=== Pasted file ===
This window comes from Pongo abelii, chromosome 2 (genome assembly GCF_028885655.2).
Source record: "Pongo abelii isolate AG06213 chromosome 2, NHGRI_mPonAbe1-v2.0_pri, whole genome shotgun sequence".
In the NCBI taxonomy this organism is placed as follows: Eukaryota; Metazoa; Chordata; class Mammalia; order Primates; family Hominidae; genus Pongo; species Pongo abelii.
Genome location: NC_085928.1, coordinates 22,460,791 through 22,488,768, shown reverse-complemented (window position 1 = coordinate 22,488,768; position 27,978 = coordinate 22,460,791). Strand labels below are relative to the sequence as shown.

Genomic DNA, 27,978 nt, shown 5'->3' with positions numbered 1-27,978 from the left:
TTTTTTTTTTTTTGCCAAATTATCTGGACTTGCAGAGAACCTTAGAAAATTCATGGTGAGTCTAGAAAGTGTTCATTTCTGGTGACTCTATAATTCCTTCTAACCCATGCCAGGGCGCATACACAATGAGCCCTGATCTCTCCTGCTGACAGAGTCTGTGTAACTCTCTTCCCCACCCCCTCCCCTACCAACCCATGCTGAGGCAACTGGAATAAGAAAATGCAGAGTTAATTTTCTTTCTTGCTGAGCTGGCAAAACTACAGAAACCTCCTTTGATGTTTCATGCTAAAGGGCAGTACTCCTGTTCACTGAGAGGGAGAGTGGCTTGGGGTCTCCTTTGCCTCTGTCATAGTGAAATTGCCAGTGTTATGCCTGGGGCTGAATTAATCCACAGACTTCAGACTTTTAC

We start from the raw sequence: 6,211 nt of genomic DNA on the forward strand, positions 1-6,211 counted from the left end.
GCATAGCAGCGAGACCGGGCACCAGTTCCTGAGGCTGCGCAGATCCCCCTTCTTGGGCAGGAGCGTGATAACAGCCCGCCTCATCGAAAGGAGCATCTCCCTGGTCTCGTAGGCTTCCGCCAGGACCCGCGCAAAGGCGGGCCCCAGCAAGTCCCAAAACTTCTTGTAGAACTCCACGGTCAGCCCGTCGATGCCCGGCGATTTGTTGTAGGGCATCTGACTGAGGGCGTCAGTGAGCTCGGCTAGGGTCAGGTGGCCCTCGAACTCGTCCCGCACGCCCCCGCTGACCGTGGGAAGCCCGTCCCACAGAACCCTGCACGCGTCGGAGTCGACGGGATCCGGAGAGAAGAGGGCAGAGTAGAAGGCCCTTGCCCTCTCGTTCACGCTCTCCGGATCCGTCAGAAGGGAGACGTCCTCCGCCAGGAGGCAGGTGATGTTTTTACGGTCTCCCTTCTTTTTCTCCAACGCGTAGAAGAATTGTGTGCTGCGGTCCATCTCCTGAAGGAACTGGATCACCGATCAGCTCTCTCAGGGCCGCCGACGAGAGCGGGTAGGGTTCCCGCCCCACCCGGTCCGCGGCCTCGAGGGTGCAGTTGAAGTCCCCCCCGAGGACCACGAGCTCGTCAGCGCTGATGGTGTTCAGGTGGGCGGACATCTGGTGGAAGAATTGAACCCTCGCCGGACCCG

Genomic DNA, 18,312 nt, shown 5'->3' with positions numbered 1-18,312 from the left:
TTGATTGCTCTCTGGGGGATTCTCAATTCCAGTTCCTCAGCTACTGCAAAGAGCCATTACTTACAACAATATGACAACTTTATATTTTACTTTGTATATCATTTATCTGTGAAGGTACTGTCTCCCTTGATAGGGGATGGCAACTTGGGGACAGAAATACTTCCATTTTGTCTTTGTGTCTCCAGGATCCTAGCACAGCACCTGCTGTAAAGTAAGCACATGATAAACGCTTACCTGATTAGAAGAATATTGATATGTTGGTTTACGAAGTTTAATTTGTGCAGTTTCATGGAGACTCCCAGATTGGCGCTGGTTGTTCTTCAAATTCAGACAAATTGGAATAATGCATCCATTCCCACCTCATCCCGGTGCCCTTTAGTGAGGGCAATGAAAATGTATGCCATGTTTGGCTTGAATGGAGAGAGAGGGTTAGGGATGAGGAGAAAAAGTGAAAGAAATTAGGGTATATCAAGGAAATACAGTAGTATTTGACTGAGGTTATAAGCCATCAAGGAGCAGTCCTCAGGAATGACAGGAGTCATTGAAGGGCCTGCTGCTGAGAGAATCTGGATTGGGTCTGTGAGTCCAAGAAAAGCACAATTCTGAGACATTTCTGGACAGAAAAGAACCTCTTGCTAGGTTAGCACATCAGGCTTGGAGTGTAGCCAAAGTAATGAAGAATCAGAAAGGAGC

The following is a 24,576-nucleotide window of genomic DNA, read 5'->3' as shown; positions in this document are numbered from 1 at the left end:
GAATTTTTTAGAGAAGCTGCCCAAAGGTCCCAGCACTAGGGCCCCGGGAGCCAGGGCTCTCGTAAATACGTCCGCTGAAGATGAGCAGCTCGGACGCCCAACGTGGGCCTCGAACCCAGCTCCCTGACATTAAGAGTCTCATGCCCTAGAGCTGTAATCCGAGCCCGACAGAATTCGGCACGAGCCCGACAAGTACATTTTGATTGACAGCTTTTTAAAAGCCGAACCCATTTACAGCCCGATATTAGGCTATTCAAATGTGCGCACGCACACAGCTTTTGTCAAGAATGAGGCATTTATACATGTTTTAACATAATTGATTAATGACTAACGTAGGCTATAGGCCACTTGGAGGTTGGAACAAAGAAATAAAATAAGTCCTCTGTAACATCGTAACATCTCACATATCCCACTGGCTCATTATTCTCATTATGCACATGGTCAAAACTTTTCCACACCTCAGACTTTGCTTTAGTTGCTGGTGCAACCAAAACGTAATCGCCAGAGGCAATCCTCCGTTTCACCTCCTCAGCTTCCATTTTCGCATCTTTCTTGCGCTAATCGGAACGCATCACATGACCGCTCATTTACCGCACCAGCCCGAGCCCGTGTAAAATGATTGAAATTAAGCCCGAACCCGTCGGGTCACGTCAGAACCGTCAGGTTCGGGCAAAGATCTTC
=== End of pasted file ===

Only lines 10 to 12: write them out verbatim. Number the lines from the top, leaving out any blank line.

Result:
TTGATTGCTCTCTGGGGGATTCTCAATTCCAGTTCCTCAGCTACTGCAAAGAGCCATTACTTACAACAATATGACAACTTTATATTTTACTTTGTATATCATTTATCTGTGAAGGTACTGTCTCCCTTGATAGGGGATGGCAACTTGGGGACAGAAATACTTCCATTTTGTCTTTGTGTCTCCAGGATCCTAGCACAGCACCTGCTGTAAAGTAAGCACATGATAAACGCTTACCTGATTAGAAGAATATTGATATGTTGGTTTACGAAGTTTAATTTGTGCAGTTTCATGGAGACTCCCAGATTGGCGCTGGTTGTTCTTCAAATTCAGACAAATTGGAATAATGCATCCATTCCCACCTCATCCCGGTGCCCTTTAGTGAGGGCAATGAAAATGTATGCCATGTTTGGCTTGAATGGAGAGAGAGGGTTAGGGATGAGGAGAAAAAGTGAAAGAAATTAGGGTATATCAAGGAAATACAGTAGTATTTGACTGAGGTTATAAGCCATCAAGGAGCAGTCCTCAGGAATGACAGGAGTCATTGAAGGGCCTGCTGCTGAGAGAATCTGGATTGGGTCTGTGAGTCCAAGAAAAGCACAATTCTGAGACATTTCTGGACAGAAAAGAACCTCTTGCTAGGTTAGCACATCAGGCTTGGAGTGTAGCCAAAGTAATGAAGAATCAGAAAGGAGC

The following is a 24,576-nucleotide window of genomic DNA, read 5'->3' as shown; positions in this document are numbered from 1 at the left end:
GAATTTTTTAGAGAAGCTGCCCAAAGGTCCCAGCACTAGGGCCCCGGGAGCCAGGGCTCTCGTAAATACGTCCGCTGAAGATGAGCAGCTCGGACGCCCAACGTGGGCCTCGAACCCAGCTCCCTGACATTAAGAGTCTCATGCCCTAGAGCTGTAATCCGAGCCCGACAGAATTCGGCACGAGCCCGACAAGTACATTTTGATTGACAGCTTTTTAAAAGCCGAACCCATTTACAGCCCGATATTAGGCTATTCAAATGTGCGCACGCACACAGCTTTTGTCAAGAATGAGGCATTTATACATGTTTTAACATAATTGATTAATGACTAACGTAGGCTATAGGCCACTTGGAGGTTGGAACAAAGAAATAAAATAAGTCCTCTGTAACATCGTAACATCTCACATATCCCACTGGCTCATTATTCTCATTATGCACATGGTCAAAACTTTTCCACACCTCAGACTTTGCTTTAGTTGCTGGTGCAACCAAAACGTAATCGCCAGAGGCAATCCTCCGTTTCACCTCCTCAGCTTCCATTTTCGCATCTTTCTTGCGCTAATCGGAACGCATCACATGACCGCTCATTTACCGCACCAGCCCGAGCCCGTGTAAAATGATTGAAATTAAGCCCGAACCCGTCGGGTCACGTCAGAACCGTCAGGTTCGGGCAAAGATCTTC